Phishing attacks and online attempts to steal people's identity are becoming more and more common, computer security firm McAfee has found.
In the past two years, warnings of phishing attacks have multiplied 100-fold, according to McAfee.
McAfee also found that the use of key-logging software, which records information about what keys a user presses to use later in ID theft, increased by 250 per cent since 2004. Using the logged details, a 'cyber mugger' can impersonate a user and carry out online transactions as if they were someone else.
"Identity theft is a global phenomenon that threatens all of us, which means we all need to become more aware, more vigilant and less trusting, to protect ourselves," said Jeff Green, senior vice president of McAfee Avert Labs.
"By learning where we are vulnerable, and how and why criminals engage in identity theft, we can then take the necessary precautions to avoid being victimised," he said.
Tips on how to stay safe
McAfee listed a number of tactics for keeping yourself safe online . Examples of carelessness include selling or throwing out computers without erasing the hard drive (handing vital personal information out to potential ID thieves), and casual sharing of email addresses (such as chain- or forwarded email). The list also mentions bin raiding, where bank statements and other sensitive personal details that may have been thrown out are retrieved for fraudulent use.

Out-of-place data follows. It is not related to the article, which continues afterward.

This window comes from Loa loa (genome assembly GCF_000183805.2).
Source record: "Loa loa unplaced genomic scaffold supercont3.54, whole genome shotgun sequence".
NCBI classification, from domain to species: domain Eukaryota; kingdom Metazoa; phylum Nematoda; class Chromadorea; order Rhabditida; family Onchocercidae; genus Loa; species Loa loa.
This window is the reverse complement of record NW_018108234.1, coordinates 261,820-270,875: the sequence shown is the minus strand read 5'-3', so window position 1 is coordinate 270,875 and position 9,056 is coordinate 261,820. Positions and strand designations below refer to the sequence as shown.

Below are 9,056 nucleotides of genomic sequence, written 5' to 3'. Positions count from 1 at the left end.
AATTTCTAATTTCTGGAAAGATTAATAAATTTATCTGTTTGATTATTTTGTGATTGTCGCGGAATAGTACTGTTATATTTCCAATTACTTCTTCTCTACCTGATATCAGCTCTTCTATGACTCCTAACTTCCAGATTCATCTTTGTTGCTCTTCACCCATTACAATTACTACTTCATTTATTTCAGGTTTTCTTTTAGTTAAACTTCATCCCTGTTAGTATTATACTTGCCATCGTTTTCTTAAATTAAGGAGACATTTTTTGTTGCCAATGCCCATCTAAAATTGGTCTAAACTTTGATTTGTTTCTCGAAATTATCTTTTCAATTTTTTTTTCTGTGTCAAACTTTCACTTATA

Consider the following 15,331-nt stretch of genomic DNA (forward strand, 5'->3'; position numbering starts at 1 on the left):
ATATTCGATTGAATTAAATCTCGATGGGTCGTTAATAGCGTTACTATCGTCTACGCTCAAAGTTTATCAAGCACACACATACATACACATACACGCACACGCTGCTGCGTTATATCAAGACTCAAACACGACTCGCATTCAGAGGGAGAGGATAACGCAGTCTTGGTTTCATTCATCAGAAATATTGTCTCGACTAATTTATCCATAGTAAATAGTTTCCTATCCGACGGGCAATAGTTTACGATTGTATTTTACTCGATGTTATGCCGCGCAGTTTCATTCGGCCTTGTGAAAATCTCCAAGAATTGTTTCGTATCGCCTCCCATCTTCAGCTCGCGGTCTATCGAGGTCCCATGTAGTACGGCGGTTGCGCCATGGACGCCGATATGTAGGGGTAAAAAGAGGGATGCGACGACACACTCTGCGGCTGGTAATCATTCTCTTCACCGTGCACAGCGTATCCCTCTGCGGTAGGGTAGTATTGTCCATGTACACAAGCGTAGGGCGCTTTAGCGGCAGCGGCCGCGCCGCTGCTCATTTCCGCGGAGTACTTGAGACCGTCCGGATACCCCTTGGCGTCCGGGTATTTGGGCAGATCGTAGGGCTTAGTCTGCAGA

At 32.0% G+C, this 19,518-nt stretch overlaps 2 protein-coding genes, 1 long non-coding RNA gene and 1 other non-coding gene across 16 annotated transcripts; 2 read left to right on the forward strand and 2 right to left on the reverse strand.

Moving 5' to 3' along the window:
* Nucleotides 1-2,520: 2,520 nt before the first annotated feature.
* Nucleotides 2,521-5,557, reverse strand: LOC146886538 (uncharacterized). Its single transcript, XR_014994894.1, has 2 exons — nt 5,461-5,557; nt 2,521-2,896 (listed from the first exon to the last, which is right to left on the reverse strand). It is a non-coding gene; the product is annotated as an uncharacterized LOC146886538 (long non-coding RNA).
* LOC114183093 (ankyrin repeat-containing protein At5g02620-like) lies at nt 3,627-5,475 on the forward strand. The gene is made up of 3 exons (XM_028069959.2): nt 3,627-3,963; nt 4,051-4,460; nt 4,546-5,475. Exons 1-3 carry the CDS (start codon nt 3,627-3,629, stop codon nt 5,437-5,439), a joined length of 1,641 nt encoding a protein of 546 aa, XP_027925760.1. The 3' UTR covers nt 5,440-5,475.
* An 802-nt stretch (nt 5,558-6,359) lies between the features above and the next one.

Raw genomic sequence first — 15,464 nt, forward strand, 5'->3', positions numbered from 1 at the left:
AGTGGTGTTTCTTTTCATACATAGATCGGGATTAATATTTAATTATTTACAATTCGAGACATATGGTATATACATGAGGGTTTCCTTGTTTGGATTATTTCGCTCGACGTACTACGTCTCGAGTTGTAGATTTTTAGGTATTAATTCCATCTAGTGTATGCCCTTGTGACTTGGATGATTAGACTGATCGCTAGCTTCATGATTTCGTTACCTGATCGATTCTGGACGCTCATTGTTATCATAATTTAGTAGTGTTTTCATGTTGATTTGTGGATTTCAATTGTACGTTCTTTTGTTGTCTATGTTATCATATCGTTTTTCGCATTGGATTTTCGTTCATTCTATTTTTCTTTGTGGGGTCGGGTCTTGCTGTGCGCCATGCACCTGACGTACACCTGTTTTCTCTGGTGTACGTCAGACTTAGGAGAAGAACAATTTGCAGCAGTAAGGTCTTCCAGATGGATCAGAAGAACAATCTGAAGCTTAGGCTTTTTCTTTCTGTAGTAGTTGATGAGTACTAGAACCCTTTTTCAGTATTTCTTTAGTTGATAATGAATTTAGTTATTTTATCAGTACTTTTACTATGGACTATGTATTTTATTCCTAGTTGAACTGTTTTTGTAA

McAfee said that to avoid phishing scams users should not click onto links within emails to banking or other sites. Manually typing URLs into a web browser makes it easier to avoid going to a site which has a spoof address.
The security company added that users should use caution when using instant messaging software and when opening email attachments.
For more information on how to stay safe online, please check our ID theft feature .
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